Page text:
Etiquette Rule 1: The schedule assumed by all the collocated nodes in the same LAN or wired link takes effect in the frame following the frame during which CONETS schedule packets are exchanged.

Etiquette Rule 2: An incoming or outgoing ASL already established has precedence over any requested ASL that conflicts with the established ASL.

Etiquette Rule 3: For any requested ASLs that conflict with one another, the following precedence rules must be observed:

3 a) ASLs received from non-collocated neighbors have precedence over ASLs received from collocated neighbors and ASLs requested by the node itself.

3 b) ASLs for broadcast transmissions have precedence over ASLs for multicast or unicast transmissions.

3 c) ASLs for multicast transmissions have precedence over ASLs for unicast transmissions.

3 d) Among the ASLs with the same precedence due to the type of transmission, the ASL with the smallest schedule priority ticket has precedence.

Etiquette Rule 4: The following precedence rules must be observed for nodes and collocated nodes that work in half-duplex mode:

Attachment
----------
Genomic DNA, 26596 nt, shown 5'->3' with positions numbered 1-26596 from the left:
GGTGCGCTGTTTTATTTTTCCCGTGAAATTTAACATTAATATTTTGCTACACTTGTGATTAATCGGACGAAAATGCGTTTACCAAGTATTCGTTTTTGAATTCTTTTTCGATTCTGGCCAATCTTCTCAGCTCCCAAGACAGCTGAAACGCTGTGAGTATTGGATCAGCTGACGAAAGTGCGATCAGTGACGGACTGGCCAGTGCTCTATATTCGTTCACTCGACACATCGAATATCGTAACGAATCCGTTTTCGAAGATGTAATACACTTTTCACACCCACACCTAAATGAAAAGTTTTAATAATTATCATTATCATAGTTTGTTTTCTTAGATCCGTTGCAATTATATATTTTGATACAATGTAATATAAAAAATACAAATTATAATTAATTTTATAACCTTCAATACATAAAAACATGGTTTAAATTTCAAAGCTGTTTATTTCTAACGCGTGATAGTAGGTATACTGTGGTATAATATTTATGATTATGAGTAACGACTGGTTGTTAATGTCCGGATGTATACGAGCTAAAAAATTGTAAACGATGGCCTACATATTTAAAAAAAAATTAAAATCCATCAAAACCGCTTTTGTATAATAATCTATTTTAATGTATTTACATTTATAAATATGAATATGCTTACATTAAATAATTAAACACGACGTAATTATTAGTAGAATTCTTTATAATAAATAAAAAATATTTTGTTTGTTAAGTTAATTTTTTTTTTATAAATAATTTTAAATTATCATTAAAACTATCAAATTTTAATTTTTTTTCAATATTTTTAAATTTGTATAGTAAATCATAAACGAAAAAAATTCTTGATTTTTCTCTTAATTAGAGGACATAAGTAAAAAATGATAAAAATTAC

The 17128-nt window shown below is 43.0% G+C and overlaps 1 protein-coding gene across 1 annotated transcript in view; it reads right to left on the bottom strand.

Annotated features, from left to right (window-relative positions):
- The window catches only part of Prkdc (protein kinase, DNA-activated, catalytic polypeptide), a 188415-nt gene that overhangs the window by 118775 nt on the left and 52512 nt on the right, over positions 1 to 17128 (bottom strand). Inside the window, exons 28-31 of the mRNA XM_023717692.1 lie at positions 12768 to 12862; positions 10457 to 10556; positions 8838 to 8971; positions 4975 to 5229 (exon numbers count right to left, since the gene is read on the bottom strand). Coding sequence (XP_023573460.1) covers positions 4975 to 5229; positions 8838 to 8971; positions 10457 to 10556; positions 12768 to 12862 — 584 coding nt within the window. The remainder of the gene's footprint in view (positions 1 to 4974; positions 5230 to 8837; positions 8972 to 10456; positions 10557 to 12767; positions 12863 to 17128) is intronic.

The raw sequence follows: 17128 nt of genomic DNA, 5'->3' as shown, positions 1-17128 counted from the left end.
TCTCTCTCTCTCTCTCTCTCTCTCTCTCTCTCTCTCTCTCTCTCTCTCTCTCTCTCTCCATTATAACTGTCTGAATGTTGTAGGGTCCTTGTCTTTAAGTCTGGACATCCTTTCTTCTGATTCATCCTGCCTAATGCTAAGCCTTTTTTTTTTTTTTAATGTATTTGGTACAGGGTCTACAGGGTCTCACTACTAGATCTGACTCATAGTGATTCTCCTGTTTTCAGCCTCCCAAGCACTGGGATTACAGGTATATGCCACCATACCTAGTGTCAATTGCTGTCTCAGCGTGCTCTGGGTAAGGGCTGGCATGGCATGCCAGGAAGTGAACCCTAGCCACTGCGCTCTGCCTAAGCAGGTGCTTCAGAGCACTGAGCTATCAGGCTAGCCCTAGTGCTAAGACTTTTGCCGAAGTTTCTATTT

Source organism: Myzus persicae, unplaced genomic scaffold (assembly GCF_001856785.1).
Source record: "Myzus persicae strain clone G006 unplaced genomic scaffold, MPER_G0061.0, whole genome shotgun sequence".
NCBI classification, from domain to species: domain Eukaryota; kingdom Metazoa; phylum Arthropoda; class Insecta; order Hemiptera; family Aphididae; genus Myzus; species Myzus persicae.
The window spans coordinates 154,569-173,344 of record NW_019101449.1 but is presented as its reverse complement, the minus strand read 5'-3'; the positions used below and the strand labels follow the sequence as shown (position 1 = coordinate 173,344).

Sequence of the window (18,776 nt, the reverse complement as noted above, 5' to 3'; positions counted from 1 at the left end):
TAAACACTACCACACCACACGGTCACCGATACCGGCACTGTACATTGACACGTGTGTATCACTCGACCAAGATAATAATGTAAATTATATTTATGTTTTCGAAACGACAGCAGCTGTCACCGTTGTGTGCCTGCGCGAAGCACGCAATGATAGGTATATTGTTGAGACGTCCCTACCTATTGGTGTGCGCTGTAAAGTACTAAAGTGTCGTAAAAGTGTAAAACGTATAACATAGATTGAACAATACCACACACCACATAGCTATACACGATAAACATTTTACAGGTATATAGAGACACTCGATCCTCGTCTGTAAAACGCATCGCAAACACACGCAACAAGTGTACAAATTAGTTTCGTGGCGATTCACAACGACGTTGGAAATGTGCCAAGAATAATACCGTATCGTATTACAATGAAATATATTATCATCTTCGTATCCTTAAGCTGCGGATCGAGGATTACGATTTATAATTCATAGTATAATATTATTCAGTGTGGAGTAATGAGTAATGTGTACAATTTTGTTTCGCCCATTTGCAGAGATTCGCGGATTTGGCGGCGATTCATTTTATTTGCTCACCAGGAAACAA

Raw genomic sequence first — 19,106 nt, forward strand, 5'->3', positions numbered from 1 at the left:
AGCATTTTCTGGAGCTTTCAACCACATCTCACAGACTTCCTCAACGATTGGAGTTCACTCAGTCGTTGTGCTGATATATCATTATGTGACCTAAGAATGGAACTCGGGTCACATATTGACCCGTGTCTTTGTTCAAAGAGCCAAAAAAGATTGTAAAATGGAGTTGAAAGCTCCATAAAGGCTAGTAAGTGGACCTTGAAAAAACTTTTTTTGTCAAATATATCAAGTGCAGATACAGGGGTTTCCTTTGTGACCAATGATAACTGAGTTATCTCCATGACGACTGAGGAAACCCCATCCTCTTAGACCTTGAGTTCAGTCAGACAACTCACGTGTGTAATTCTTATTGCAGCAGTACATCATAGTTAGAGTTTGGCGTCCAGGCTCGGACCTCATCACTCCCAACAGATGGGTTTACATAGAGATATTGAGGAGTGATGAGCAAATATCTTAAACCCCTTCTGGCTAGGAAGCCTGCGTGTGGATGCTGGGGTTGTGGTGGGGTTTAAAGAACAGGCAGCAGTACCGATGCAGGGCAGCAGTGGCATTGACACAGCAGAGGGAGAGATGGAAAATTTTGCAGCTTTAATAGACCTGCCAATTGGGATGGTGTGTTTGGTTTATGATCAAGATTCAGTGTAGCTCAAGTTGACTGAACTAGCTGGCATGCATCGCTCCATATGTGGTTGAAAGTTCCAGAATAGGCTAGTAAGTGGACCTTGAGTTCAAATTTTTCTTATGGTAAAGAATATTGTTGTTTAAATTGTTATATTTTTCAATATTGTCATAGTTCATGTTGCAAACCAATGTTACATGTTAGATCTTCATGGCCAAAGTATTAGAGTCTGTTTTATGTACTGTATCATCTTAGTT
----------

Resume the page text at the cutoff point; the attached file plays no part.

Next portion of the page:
4 a) No ASL to or from a given node may overlap on any time slot with another ASL to or from the same node.

4 b) No ASL from any collocated node may overlap any ASL to any of its collocated neighbors on any time slot.

4 c) ASLs from collocated node peers using identical channels must not overlap on any time slot.

Etiquette Rule 5: The slots of an ASL must be contiguous and the same data channel must be used for the entire ASL.

Etiquette Rule 6: ASLs have precedence over ISRs, and between two ISRs that use the same channel and overlap in at least one time slot, the ISR with the smallest schedule priority ticket has precedence.

Etiquette Rule 7: During any given time slot assigned for data transmission, a node that is not transmitting or receiving on an established ASL must be listening in one of its advertised ISRs.

Etiquette Rule 8: When node i needs to establish a new ASL with a neighbor j, it must choose one of the advertised ISRs from j without creating any conflict with any other etiquette rules.

Etiquette Rule 9: A node can transmit only over established ASLs.

Etiquette Rule 10: Transmissions over an advertised ISR must be done using a listen-before-talk etiquette over the channel specified for the ISR.

Etiquette Rule 11: A node can announce a new ASL to or from the node itself to its non-collocated neighbors only after all its collocated neighbors have agreed to include the ASL in the common transmission schedule maintained by all collocated nodes.